On the Flying Horse

Book: Your History Gets In The Way Of My Memory

Author: Geeti Sen

Publisher: Collins

Price: Rs 999

It mustn't be tough to be a diva in these days of instant celebrity. Today's intellectual only has to toss a witty sound bite or lead a candle-light march. In times past they had to hone up on their Sartre and Said, the sage of middle-eastern melancholy as he is better known, to be worthy of their fellowships.

Geeti Sen belongs to this other world. Her essays on eight Indian artists, with whom she has had a close association, bring with it the tone and timbre of days gone by when divas walked the flower-bedecked paths of cultural glory in their glowing Kanchipuram saris hand-picked of course by other equally adept impresarios, communing with others just like them. In the author photograph at the back, one is happy to note that Sen still manages to glow, though in a more muted manner, just as there is something elegiac in her summation of the artists she has chosen to represent in this very personal recollection of their glories past and hers by virtue of her involvement.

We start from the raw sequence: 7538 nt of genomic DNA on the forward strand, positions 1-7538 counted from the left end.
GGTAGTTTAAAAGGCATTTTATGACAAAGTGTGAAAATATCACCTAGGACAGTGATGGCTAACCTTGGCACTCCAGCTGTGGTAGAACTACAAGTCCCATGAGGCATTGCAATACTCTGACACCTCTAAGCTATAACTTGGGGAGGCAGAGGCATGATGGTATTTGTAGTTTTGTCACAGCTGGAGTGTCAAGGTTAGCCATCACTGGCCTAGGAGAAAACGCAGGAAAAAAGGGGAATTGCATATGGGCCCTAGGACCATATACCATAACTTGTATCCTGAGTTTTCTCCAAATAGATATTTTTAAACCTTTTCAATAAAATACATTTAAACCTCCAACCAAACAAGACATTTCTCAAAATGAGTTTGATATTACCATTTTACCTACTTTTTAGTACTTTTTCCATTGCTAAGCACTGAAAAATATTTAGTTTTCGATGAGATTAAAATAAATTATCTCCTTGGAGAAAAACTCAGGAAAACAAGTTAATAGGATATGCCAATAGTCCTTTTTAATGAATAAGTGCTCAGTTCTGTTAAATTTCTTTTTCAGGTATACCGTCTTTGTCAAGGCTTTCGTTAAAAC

It's her gaze that lights them up. Even though in her introduction she tells us that she has left out the jargon with which art historians speak about their subject, her references have a slightly antique drone about them. Do we care about Loren Eiseley at all these days? True, he had a great following in the mid-1970s but isn't there something vaguely muffled about tenebrous insights such as "There is within us only that dark, divine animal engaged in a strange journey…"?

Yet, such is the quality of Sen's engagement with the arts, that she makes the "dark divine animal" come alive for us, in spite of our reluctance, and coaxes it, or us, to embark on her journeys. She is an incomparable guide into a past that has been shrink-wrapped, labelled and sorted out by the insidious claw of the art market into a commodity that creates a stir only if it shows up on the global art index.

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